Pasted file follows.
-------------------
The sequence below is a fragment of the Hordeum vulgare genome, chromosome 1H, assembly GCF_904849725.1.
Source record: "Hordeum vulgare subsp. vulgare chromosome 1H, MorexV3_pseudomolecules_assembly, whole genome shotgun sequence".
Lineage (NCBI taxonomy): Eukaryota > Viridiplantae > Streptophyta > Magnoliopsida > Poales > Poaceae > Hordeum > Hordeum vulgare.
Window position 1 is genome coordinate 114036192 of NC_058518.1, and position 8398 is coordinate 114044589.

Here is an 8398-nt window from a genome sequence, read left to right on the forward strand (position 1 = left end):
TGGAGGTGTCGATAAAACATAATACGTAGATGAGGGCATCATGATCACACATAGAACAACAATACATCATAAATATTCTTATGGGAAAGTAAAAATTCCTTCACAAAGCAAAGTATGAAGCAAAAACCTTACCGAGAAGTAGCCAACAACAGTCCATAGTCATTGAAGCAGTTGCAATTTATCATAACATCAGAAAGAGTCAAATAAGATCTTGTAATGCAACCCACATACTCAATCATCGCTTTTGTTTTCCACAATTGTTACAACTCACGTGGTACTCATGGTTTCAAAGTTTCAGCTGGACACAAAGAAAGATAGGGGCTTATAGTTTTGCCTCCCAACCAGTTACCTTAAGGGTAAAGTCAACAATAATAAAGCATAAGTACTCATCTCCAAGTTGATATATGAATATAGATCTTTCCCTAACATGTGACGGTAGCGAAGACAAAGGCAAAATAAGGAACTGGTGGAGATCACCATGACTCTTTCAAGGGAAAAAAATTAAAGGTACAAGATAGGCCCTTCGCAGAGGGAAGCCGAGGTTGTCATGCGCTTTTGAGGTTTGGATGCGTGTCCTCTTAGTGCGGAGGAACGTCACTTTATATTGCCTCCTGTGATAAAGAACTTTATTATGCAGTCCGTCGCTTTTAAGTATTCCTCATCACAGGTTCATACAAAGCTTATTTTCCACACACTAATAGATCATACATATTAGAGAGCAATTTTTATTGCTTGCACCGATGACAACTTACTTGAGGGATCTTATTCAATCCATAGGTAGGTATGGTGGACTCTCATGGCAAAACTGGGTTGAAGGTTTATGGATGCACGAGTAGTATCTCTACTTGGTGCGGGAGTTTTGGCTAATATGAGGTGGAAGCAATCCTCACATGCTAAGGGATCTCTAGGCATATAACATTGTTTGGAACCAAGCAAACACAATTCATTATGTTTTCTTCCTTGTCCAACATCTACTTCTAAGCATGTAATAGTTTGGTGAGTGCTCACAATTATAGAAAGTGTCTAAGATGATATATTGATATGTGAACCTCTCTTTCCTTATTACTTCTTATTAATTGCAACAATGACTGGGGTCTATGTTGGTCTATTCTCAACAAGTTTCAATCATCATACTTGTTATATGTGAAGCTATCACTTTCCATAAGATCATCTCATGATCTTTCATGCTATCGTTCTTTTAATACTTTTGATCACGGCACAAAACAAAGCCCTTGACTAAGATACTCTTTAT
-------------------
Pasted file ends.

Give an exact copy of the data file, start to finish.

The sequence below is a fragment of the Hordeum vulgare genome, chromosome 1H, assembly GCF_904849725.1.
Source record: "Hordeum vulgare subsp. vulgare chromosome 1H, MorexV3_pseudomolecules_assembly, whole genome shotgun sequence".
Lineage (NCBI taxonomy): Eukaryota > Viridiplantae > Streptophyta > Magnoliopsida > Poales > Poaceae > Hordeum > Hordeum vulgare.
Window position 1 is genome coordinate 114036192 of NC_058518.1, and position 8398 is coordinate 114044589.

Here is an 8398-nt window from a genome sequence, read left to right on the forward strand (position 1 = left end):
TGGAGGTGTCGATAAAACATAATACGTAGATGAGGGCATCATGATCACACATAGAACAACAATACATCATAAATATTCTTATGGGAAAGTAAAAATTCCTTCACAAAGCAAAGTATGAAGCAAAAACCTTACCGAGAAGTAGCCAACAACAGTCCATAGTCATTGAAGCAGTTGCAATTTATCATAACATCAGAAAGAGTCAAATAAGATCTTGTAATGCAACCCACATACTCAATCATCGCTTTTGTTTTCCACAATTGTTACAACTCACGTGGTACTCATGGTTTCAAAGTTTCAGCTGGACACAAAGAAAGATAGGGGCTTATAGTTTTGCCTCCCAACCAGTTACCTTAAGGGTAAAGTCAACAATAATAAAGCATAAGTACTCATCTCCAAGTTGATATATGAATATAGATCTTTCCCTAACATGTGACGGTAGCGAAGACAAAGGCAAAATAAGGAACTGGTGGAGATCACCATGACTCTTTCAAGGGAAAAAAATTAAAGGTACAAGATAGGCCCTTCGCAGAGGGAAGCCGAGGTTGTCATGCGCTTTTGAGGTTTGGATGCGTGTCCTCTTAGTGCGGAGGAACGTCACTTTATATTGCCTCCTGTGATAAAGAACTTTATTATGCAGTCCGTCGCTTTTAAGTATTCCTCATCACAGGTTCATACAAAGCTTATTTTCCACACACTAATAGATCATACATATTAGAGAGCAATTTTTATTGCTTGCACCGATGACAACTTACTTGAGGGATCTTATTCAATCCATAGGTAGGTATGGTGGACTCTCATGGCAAAACTGGGTTGAAGGTTTATGGATGCACGAGTAGTATCTCTACTTGGTGCGGGAGTTTTGGCTAATATGAGGTGGAAGCAATCCTCACATGCTAAGGGATCTCTAGGCATATAACATTGTTTGGAACCAAGCAAACACAATTCATTATGTTTTCTTCCTTGTCCAACATCTACTTCTAAGCATGTAATAGTTTGGTGAGTGCTCACAATTATAGAAAGTGTCTAAGATGATATATTGATATGTGAACCTCTCTTTCCTTATTACTTCTTATTAATTGCAACAATGACTGGGGTCTATGTTGGTCTATTCTCAACAAGTTTCAATCATCATACTTGTTATATGTGAAGCTATCACTTTCCATAAGATCATCTCATGATCTTTCATGCTATCGTTCTTTTAATACTTTTGATCACGGCACAAAACAAAGCCCTTGACTAAGATACTCTTTAT